Cory spent a months time with the GUR unit in Odesa before moving on to an SSO unit operating in the east where a friend and fellow Marine from 3rd Battalion, 4th Marines was in. His time with them would be primarily spent in Balakliya and Izyum.

“One mission that sticks out to me is an op we went on actually as security for some GUR operators. They were going to do some reconnaissance and then use a drone to strike Russian positions, but during insert in the dead of night, our fucking truck runs right into a trench. We couldn’t see shit. We scrambled out of the truck, luckily everyone was okay and set up security for the GUR guys who were throwing up the drone maybe 10 meters from us. They flew it about a thousand yards away. All of a sudden the Russians started lighting it up - tracers covering the sky as they were trying to shoot the drone so the GUR guys dropped the payload and brought the drone back. It was eerie out there, with how dark and quiet it was. I will say this, the GUR guys were kind of slow on packing everything up and leaving, luckily we got out of there quickly, but those guys went on a similar mission a few weeks later and they were hit by Russian incoming, most of them becoming casualties. If there’s two things I learned from that time it’s speed and changing routes. Using the same route will fuck you.”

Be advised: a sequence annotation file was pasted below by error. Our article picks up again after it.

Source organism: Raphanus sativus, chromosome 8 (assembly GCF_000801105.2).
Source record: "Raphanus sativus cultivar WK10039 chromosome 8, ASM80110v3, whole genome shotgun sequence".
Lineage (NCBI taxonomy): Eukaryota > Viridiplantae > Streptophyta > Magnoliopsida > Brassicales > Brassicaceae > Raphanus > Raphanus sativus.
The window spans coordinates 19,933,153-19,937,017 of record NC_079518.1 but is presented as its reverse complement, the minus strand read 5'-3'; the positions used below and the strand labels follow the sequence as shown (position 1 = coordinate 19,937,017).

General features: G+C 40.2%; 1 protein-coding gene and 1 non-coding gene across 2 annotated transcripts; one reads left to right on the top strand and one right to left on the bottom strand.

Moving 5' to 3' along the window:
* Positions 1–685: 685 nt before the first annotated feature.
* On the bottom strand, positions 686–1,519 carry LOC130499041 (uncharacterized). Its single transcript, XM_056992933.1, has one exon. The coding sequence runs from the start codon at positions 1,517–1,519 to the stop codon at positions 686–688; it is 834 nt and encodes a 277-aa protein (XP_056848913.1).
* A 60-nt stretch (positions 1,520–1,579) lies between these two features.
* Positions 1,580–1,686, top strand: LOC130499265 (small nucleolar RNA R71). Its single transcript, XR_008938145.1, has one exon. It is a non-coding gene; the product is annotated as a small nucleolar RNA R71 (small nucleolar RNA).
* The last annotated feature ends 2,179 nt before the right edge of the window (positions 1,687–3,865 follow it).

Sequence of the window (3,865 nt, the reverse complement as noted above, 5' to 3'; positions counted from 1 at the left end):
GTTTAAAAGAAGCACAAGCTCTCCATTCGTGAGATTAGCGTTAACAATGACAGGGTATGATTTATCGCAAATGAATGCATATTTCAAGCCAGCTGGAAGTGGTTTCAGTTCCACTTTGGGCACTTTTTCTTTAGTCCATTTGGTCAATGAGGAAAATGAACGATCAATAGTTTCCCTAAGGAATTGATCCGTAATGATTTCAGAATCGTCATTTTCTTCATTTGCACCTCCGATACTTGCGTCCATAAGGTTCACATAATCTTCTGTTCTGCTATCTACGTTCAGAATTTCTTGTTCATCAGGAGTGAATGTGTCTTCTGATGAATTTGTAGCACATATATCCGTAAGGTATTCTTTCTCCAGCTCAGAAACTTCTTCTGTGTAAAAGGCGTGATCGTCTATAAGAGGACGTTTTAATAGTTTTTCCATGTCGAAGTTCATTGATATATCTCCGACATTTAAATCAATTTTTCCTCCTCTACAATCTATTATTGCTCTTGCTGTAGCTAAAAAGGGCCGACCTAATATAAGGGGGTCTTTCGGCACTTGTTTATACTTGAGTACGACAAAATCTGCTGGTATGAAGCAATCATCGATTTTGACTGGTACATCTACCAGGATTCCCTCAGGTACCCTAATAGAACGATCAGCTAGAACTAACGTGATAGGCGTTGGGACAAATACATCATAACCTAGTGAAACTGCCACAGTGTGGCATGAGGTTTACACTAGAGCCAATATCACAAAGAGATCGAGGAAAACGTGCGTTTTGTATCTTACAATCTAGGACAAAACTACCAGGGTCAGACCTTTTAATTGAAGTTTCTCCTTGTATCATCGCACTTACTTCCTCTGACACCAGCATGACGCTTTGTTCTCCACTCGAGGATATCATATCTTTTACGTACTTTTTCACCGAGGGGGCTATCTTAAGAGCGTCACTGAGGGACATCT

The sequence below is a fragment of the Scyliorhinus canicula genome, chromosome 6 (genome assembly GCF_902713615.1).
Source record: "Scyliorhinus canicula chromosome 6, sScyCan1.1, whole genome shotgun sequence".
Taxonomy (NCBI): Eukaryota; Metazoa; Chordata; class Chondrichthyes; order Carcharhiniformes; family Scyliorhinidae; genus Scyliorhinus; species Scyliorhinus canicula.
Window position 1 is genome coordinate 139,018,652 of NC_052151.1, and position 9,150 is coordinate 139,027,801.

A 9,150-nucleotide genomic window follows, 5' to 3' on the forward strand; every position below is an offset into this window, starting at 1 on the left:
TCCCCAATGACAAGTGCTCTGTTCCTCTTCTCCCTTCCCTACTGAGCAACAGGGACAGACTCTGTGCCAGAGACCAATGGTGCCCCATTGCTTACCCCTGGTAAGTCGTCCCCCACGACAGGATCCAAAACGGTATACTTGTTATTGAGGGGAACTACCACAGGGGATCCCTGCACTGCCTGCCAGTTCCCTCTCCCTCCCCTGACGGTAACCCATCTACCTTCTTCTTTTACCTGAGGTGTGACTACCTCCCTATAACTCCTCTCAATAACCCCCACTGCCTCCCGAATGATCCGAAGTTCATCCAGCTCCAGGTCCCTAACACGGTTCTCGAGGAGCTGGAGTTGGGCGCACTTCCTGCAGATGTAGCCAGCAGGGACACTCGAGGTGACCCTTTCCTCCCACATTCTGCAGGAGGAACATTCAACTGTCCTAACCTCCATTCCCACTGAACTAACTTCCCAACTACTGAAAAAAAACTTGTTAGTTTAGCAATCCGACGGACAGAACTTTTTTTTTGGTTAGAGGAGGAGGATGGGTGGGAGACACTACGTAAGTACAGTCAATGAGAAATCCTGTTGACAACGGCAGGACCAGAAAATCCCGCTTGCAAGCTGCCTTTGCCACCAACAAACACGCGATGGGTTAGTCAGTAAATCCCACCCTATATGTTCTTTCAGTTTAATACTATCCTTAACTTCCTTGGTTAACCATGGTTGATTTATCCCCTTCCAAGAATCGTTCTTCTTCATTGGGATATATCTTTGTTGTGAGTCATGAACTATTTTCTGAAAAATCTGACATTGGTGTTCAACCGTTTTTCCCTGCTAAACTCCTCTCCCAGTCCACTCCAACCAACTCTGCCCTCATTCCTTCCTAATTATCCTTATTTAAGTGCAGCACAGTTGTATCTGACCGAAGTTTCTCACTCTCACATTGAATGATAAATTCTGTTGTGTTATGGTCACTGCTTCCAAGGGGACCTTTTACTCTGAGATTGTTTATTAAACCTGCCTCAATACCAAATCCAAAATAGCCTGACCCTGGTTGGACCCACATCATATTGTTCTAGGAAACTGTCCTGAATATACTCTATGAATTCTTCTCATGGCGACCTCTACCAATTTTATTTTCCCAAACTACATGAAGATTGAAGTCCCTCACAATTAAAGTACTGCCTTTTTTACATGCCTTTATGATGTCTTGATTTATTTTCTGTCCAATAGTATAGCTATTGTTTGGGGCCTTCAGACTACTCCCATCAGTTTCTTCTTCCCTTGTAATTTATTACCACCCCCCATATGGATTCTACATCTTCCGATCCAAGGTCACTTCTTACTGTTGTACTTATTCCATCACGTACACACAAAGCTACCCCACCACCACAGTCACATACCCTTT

Rori did over a dozen missions with the SSO unit before finally returning to the United States. He is now back in Ukraine in a different capacity. He now works for Trident Defense Initiative in an advisory capacity, working with 10 instructors to help train dozens to hundreds of Ukrainian soldiers in various capacities to increase their lethality and survivability on the battlefield.

“Whatever you think the highlight of your life was - it wasn’t the end. You can still have highlights, you choose your path. Stay strong and live on.”


Semper Fidelis